- P.S. It is important to have a grownup’s permission, so you don’t accidentally give your animal friend too much food. If you’re unsure, stuffed animals are a great way to practice using your imagination!
Zoo School with Ophelia, the opossum: Learn about Rhode Island's native wildlife.
- Today’s at-home activity: get to know native wildlife in your backyard. Draw a picture or take a picture of an animal you can see from your window, then post it in the comments below.
- P.S. Spring means the emergence of baby animals. Not sure what to do if you find a wild animal that you think is injured or orphaned? Before taking action, contact our friends at the Wildlife Rehabilitators Association of Rhode Island (riwildliferehab.org).
- Want to help local wildlife? You & your family can get involved in a citizen science project - a way for community members like yourselves to help collect valuable information for scientists. In the Big Backyard at the Zoo we participate in Project Feed Watch (feederwatch.org) where we help keep track of the birds that visit us. Another fun project to get involved in is iNaturalist (inaturalist.org) where you can record your observations of local wildlife.
Paws for a Minute is a collection of one-minute videos featuring a range of animals housed here at the Zoo. Each video profiles a specific animal, and demonstrates a number of physical and adaptive features and behaviors. Click HERE for support materials and video collection>
Rhode Island PBS LearningMedia is an online PreK-12 content library that provides FREE access to tens of thousands of media-based resources for educators, students and parents.
Discover Roger Williams Park Zoo's Nature Swap located within the Hasbro's "Our Big Backyard" exhibit! To participate in Nature Swap, bring in natural "found" items to collect points for swapping with items in our collection. You can trade things commonly found in nature like shells, rocks, acorns, leaves, or pine cones.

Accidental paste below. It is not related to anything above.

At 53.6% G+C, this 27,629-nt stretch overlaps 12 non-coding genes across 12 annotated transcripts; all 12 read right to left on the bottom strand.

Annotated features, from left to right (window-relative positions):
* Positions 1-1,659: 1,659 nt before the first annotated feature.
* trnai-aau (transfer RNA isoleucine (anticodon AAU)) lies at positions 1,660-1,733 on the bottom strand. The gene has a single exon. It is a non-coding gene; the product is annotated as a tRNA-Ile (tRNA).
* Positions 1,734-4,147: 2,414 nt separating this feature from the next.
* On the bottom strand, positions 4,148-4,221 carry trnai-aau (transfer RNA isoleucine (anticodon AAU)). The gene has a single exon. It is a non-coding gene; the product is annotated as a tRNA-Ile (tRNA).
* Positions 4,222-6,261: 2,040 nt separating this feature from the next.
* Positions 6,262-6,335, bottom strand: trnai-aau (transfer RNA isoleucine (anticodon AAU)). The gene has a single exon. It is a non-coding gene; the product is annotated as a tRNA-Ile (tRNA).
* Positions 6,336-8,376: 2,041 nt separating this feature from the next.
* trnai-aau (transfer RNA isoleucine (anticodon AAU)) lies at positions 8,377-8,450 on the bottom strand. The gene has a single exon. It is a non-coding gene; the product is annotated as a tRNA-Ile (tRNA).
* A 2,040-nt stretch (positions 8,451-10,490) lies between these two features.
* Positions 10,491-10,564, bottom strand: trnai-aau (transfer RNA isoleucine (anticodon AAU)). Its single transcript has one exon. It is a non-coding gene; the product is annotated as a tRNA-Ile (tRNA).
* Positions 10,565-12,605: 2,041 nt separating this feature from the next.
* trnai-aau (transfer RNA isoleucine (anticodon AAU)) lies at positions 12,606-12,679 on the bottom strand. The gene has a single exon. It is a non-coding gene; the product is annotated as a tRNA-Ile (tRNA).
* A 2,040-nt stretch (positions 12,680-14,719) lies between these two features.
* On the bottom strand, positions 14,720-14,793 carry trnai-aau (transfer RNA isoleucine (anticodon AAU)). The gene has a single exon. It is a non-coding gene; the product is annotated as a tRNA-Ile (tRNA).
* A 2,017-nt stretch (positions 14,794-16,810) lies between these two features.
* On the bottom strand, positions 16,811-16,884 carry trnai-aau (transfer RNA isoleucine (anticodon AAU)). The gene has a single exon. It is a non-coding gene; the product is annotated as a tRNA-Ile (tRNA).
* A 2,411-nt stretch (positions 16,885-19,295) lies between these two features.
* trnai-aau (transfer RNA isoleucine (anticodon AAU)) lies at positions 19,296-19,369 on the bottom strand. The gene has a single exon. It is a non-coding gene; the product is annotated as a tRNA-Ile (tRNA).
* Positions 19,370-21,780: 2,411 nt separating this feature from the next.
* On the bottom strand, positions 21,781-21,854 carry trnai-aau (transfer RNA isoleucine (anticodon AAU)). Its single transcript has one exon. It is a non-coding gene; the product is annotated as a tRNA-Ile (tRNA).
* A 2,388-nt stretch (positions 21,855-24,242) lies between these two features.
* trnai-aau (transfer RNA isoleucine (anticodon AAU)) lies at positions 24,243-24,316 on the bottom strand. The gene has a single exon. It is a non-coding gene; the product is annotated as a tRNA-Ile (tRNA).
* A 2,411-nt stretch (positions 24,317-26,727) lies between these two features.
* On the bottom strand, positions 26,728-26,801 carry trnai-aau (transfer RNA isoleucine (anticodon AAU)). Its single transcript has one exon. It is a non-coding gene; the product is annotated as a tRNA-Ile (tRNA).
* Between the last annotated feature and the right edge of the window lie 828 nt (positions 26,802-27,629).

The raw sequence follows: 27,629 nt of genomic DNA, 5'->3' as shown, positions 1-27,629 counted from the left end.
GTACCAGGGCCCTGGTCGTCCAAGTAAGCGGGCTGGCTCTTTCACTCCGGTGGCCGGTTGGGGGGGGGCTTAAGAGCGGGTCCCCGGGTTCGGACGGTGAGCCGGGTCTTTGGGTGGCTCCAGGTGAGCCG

Even though the zoo is closed, the virtual Nature Swap is open! You and your family can continue to earn points by submitting photos, journal pages and more to email@example.com.
If you teach young children, this is the training for YOU!
Date: Postponed until further notice. Thank you for your understanding.
Location: Audubon Society of Rhode Island, 12 Sanderson Road, Smithfield, RI 02917
Cost: $25/ person
Expert educators from the Audubon Society of Rhode Island and Roger Williams Park Zoo will facilitate a Growing up WILD workshop, which focuses on children’s natural sense of wonder about nature. This workshop gives participants the opportunity to experience a wide range of FUN activities that are developmentally appropriate for children ages 3 to 7. Each new participant will receive a copy of the Growing Up WILD guide, filled with activities and ready-made materials that help create positive impressions about nature while also building lifelong social and cognitive skills among young children. Please note, if you attended last year’s workshop and have a book, please bring it; we will be highlighting different activities and extensions from the guide.
This workshop is approved by the Center for Early Learning Professionals for 3 hours of professional development credits.
Hands-on activities will take place inside and outside, so dress in layers and wear comfortable shoes. Light snacks will be provided, but feel free to bring your own and a refillable water bottle.